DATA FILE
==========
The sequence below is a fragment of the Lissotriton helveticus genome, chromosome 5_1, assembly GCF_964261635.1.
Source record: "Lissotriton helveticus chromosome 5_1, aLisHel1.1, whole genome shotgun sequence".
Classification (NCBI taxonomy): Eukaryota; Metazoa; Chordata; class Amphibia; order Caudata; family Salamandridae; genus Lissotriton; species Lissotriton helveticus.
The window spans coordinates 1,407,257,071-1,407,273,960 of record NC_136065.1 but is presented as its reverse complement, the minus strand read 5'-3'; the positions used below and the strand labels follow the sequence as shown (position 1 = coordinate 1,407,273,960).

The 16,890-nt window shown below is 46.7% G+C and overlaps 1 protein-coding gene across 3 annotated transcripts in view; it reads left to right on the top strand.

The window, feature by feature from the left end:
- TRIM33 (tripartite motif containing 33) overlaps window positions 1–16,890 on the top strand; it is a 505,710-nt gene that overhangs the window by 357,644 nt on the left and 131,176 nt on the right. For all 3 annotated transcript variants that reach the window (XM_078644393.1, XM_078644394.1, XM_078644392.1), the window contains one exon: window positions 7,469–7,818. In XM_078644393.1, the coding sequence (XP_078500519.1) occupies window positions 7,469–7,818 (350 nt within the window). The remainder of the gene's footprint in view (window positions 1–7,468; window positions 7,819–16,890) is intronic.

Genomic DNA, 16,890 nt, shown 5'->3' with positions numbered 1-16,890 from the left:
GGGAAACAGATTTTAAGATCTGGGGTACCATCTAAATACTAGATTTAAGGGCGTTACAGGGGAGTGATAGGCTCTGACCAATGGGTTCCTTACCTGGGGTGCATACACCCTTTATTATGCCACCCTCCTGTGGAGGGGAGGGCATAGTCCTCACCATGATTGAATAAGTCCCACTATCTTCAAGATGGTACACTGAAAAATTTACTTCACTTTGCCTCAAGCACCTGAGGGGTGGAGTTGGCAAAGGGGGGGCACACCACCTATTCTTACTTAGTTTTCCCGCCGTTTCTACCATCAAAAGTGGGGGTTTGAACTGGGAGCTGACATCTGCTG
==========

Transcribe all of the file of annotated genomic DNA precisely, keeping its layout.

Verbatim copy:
The sequence below is a fragment of the Lissotriton helveticus genome, chromosome 5_1, assembly GCF_964261635.1.
Source record: "Lissotriton helveticus chromosome 5_1, aLisHel1.1, whole genome shotgun sequence".
Classification (NCBI taxonomy): Eukaryota; Metazoa; Chordata; class Amphibia; order Caudata; family Salamandridae; genus Lissotriton; species Lissotriton helveticus.
The window spans coordinates 1,407,257,071-1,407,273,960 of record NC_136065.1 but is presented as its reverse complement, the minus strand read 5'-3'; the positions used below and the strand labels follow the sequence as shown (position 1 = coordinate 1,407,273,960).

The 16,890-nt window shown below is 46.7% G+C and overlaps 1 protein-coding gene across 3 annotated transcripts in view; it reads left to right on the top strand.

The window, feature by feature from the left end:
- TRIM33 (tripartite motif containing 33) overlaps window positions 1–16,890 on the top strand; it is a 505,710-nt gene that overhangs the window by 357,644 nt on the left and 131,176 nt on the right. For all 3 annotated transcript variants that reach the window (XM_078644393.1, XM_078644394.1, XM_078644392.1), the window contains one exon: window positions 7,469–7,818. In XM_078644393.1, the coding sequence (XP_078500519.1) occupies window positions 7,469–7,818 (350 nt within the window). The remainder of the gene's footprint in view (window positions 1–7,468; window positions 7,819–16,890) is intronic.

Genomic DNA, 16,890 nt, shown 5'->3' with positions numbered 1-16,890 from the left:
GGGAAACAGATTTTAAGATCTGGGGTACCATCTAAATACTAGATTTAAGGGCGTTACAGGGGAGTGATAGGCTCTGACCAATGGGTTCCTTACCTGGGGTGCATACACCCTTTATTATGCCACCCTCCTGTGGAGGGGAGGGCATAGTCCTCACCATGATTGAATAAGTCCCACTATCTTCAAGATGGTACACTGAAAAATTTACTTCACTTTGCCTCAAGCACCTGAGGGGTGGAGTTGGCAAAGGGGGGGCACACCACCTATTCTTACTTAGTTTTCCCGCCGTTTCTACCATCAAAAGTGGGGGTTTGAACTGGGAGCTGACATCTGCTG